I do not know whether Mr. Keating recalls that he recently wrote two articles about the Dublin and Monaghan bombings, in December 2003 and January 2004. He also wrote an article in 1993 about the bombings. In that article he states: "It might have been a political decision of theirs [the Cabinet sub-committee on security] not to inform their Cabinet colleagues." He says: "It is perfectly possible—"
This would imply a criticism of the Cabinet sub-committee.
I will explain my position. We had a previous submission from a witness who made it clear to the committee that the Cabinet sub-committee never received a list of suspects for the Dublin and Monaghan bombings. This is key to many of the criticisms of the Barron report. We received a submission on this from Mr. Cooney.
We cannot get into this. Mr. Keating has already stated he is not aware of many things about the sub-committee. The Deputy is asking him what happened at the sub-committee.
That is not what I am asking.
Could the Deputy phrase his question in such a way that there is no implied criticism of Mr. Cooney or Mr. Keating and the answer is not an implied criticism?
Can Mr. Keating recall the article he wrote in 1993 in which he stated that in his opinion, it might have been a political decision of the Cabinet sub-committee not to inform Cabinet colleagues? He also stated: "It is perfectly possible that [the list of suspects] went to the Cabinet sub-committee on security." Does he remember these comments?
Would it be possible to sit near the Deputies?
I will ask whoever is questioning you to sit beside you.
I heard the gist of the question, but not the detail or the nuance.
This matter is important for the purpose of our deliberations. Was a list of suspects who committed the Dublin and Monaghan bombings submitted to the Cabinet sub-committee?
Mr. Keating, can you answer that question?
I have no way of knowing if it was submitted.
Mr. Keating, can you answer that question?
I have no way of knowing. I had no direct relations with the Cabinet sub-committee whatsoever. I know that other people have said things about that but I would be repeating what someone else said. I cannot answer.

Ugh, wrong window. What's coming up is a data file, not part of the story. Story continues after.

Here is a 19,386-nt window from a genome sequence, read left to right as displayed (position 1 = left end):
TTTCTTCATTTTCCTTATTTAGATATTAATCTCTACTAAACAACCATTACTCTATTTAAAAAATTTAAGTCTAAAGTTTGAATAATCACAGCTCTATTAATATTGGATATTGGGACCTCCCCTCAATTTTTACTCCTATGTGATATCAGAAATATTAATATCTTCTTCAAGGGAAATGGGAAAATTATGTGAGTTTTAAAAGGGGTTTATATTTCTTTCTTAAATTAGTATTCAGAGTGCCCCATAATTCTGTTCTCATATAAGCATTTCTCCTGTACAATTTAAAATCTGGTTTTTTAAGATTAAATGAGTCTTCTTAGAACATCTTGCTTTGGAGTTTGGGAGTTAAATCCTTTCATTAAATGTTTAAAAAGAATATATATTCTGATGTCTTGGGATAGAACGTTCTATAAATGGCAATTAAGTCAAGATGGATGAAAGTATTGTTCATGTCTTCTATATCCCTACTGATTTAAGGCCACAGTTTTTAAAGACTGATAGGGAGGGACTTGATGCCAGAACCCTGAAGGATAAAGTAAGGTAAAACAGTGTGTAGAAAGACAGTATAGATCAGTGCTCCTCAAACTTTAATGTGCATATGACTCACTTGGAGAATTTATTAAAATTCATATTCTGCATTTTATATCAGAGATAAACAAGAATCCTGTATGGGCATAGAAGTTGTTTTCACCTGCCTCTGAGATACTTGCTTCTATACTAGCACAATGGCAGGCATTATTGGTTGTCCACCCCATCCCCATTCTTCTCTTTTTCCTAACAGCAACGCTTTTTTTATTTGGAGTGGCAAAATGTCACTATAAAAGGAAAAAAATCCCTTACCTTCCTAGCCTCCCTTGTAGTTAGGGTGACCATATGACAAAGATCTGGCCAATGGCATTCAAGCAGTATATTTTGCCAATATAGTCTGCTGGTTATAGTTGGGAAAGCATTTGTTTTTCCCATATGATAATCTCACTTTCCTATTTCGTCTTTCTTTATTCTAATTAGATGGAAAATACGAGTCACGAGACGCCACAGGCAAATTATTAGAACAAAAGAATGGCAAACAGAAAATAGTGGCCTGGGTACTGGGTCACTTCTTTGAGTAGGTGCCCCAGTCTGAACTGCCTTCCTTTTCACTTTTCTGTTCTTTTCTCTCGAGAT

I welcome Mr. Keating to the sub-committee meeting and thank him for his participation. In his introduction he uses phrases such as "coming from a different place" and referring to the Cabinet sub-committee he used the phrase "people of other casts of mind." Will he explain what precisely he means by that?
I am a minority viewpoint; I could never aspire, for example, to lead the Labour Party because I am too minority a viewpoint. I am not a Christian; I am still an old-fashioned, unreconstructed socialist. I do not believe the version of economics of Adam Smith, etc., that is taught. I do not believe in the free market because I think it is bad economics. I could list all the things that are part of the general consensus.
The point is made.
My second question is whether the negative attitude to you within the Cabinet was related to your views on the North and on perhaps your being sympathetic towards the Nationalist community or was it solely because of your economic and socialist leanings?
Sorry, Deputy, there was never a mention of a negative attitude.
I was referring to the phrase "people of other casts of mind" or different viewpoints.
That is Mr. Keating's attitude and it is not relevant to the Barron report.
Part of the casts of mind that I talk about is that I do not accept the philosophical position of either-or. It is clear from my articles that I loath terrorism of all kinds. I loath it if it is Protestant-Unionist terrorists or if it is IRA-Sinn Féin. I deliberately use that formulation because I do not believe that they are separate, etc. I think that somebody like me has a duty to rally whoever is getting the most thumps and at the time in Northern Ireland, there was not, to my mind, the faintest question that the most thumps were against the Catholic Nationalists. I thought that the affirming and bringing to the Irish Catholic Nationalist consciousness that Protestant Unionists had a pride, a viewpoint and a history, was right and I concurred with that, but I thought it was unbalanced to at that time give their rights equal rights with the Nationalists.